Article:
- Abandonment: The new definition of abandonment (now included as a form of neglect) includes “any conduct” showing that the parent, guardian, or legal custodian intends to forgo parental duties. Examples of evidence that the statute lists include failure for at least 6 months to communicate meaningfully, maintain regular visitation with the child, or participate in a reunification plan, and being absent from home “for a period of time that creates a substantial risk of serious harm to the child left in the home.”
Emotional Abuse: The mandated reporter statute now incorporates the definition from custody statutes, specifically acts or omissions that “cause any mental injury to [a] child’s intellectual or psychological capacity as evidenced by an observable and significant impairment in such child’s ability to function with a child’s normal range of performance and behavior or that create a substantial risk of impairment.” The definition also includes emotional abuse not only by parents or guardians, but also by any “other person responsible for the care of a child.” Thus, emotional abuse in a youth-serving organization would require a report. Cyberbullying by a classmate, on the other hand, would not fall within this particular statute.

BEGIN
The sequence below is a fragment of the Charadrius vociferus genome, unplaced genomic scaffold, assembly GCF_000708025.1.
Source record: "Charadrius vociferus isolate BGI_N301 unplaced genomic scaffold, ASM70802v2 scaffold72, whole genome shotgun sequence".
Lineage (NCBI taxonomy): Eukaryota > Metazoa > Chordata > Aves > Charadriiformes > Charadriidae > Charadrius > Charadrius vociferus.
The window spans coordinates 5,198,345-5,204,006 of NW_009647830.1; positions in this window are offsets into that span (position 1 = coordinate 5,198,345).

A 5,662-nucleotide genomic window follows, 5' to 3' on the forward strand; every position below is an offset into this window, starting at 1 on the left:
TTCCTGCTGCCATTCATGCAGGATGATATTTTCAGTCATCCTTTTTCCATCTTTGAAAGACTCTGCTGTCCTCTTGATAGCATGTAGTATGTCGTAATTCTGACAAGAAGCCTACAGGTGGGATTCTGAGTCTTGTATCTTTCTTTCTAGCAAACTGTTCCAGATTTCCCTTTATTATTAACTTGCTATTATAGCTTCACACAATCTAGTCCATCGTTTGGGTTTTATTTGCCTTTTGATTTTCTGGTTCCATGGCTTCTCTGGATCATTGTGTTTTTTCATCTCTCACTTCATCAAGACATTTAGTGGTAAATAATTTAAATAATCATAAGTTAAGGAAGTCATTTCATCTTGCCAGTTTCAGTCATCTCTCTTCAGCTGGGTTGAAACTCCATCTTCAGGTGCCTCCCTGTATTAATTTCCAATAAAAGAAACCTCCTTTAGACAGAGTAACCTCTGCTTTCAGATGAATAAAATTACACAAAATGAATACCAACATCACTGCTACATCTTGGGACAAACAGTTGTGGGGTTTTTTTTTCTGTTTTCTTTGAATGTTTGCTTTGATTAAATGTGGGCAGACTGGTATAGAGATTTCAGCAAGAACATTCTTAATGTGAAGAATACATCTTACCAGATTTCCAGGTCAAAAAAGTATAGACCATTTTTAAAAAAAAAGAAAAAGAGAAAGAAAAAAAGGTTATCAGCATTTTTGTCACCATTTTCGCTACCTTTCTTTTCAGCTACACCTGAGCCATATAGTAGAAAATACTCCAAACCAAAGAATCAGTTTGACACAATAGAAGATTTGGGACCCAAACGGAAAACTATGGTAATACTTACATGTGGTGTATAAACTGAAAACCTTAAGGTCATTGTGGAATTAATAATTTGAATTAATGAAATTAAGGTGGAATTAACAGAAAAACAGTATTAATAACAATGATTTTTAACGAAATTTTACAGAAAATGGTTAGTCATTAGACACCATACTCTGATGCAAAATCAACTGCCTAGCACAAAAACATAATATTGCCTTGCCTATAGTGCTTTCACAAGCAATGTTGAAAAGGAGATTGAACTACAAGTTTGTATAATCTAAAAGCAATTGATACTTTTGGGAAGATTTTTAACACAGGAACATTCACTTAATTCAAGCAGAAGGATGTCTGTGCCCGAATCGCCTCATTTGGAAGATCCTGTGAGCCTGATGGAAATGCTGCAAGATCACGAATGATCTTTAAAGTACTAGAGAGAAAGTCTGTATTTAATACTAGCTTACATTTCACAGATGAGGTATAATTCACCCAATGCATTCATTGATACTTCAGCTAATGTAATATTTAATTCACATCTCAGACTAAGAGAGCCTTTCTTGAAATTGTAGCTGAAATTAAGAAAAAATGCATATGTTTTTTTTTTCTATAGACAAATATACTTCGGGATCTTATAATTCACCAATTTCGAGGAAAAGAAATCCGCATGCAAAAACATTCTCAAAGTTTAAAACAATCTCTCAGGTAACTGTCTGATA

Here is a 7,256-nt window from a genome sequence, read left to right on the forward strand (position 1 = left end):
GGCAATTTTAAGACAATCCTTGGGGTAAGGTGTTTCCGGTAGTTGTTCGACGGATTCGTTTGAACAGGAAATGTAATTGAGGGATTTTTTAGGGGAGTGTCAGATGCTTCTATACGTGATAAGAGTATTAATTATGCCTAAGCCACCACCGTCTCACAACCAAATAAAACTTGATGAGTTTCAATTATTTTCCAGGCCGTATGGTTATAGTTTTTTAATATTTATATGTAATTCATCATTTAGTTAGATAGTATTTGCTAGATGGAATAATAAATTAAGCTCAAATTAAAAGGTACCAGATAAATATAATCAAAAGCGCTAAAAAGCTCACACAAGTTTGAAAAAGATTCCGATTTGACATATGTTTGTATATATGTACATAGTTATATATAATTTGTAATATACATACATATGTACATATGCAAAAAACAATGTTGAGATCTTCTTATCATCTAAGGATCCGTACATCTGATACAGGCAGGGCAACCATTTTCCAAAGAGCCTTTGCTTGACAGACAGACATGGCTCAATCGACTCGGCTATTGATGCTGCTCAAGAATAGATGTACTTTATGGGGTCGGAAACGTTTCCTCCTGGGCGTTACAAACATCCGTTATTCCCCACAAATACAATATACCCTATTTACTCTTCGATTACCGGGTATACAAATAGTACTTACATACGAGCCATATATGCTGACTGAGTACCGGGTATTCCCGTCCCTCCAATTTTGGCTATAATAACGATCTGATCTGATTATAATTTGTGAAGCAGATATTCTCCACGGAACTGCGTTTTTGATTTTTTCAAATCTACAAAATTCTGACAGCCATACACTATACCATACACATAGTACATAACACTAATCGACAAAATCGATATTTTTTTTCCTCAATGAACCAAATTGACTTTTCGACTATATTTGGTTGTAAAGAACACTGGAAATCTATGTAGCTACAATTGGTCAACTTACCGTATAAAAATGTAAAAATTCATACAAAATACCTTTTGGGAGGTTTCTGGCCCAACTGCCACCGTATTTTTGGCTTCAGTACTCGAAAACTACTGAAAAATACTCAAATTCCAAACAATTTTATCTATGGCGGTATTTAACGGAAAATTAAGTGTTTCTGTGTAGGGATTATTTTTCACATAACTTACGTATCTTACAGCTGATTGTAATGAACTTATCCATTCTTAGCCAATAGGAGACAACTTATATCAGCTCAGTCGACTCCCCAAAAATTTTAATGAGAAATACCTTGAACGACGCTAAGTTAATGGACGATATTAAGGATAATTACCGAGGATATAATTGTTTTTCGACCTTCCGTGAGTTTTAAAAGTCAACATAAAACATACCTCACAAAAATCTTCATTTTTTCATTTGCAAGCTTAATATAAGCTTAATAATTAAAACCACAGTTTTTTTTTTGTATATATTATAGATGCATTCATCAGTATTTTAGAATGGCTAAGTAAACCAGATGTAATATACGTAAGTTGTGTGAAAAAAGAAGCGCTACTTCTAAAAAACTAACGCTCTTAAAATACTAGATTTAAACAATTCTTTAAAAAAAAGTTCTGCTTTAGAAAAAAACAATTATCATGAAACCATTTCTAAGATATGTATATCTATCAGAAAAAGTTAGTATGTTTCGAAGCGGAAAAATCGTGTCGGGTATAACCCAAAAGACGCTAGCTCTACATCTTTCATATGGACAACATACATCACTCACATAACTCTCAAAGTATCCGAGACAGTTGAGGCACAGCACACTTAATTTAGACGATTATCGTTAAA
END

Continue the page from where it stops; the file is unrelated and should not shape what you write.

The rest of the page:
Sexual Abuse: The statute requires the reporting of sexual abuse and includes a long and exhaustive list of specific acts.
- Teen Sexual Activity: The age of consent in Georgia is 16, but there is an exception for consensual acts between a minor who is at least 14 and someone not more than four years older than the minor. If either child involved is under 14, staff members must report those incidents.
- Exploration or Horseplay: The statute includes “physical contact in an act of apparent sexual stimulation or gratification.” Not all contact between children is sexual. Consensual exploration among young children, for example, rarely involves sexual stimulation or gratification. Similarly, horseplay that involves accidental or non-sexual touching would not automatically fall within the statute. An organization may need to counsel children about appropriate conduct and enforce boundaries, but not necessarily report it to child protection authorities.
Sexual Exploitation: The new law mandates a report of anyone who allows a child to participate in sexual servitude or “sexually explicit conduct” in “any visual or print medium.”
- Sexting: The law covers pictures of a minor that show any specific acts of a long list of “sexually explicit conduct.” The law does not apply to a minor who “takes or possesses” such a picture of himself or herself, but it does apply to anyone who procures or transmits it. The law has lower penalties for minors who procure or transmit such photos in certain circumstances.
WHEN Must You Report?
Georgia requires a report no later than 24 hours “from the time there is reasonable cause to believe that suspected abuse has occurred.”
WHERE Must You Report?
The statute requires a report to the Division of Family and Children Services. That agency has a statewide hotline at 1-855-GACHILD (1-855-422-4453). The statute also allows a mandated reporter to consult with and make a report to a supervisor. Anyone who has “reasonable cause” to suspect abuse at a “hospital, school, agency or similar facility” should notify that facility. In either case, the supervisor should transmit the report without any changes, although he or she may add additional information.
WHY Must You Report?
Knowingly and willfully failing to report suspected abuse is a misdemeanor.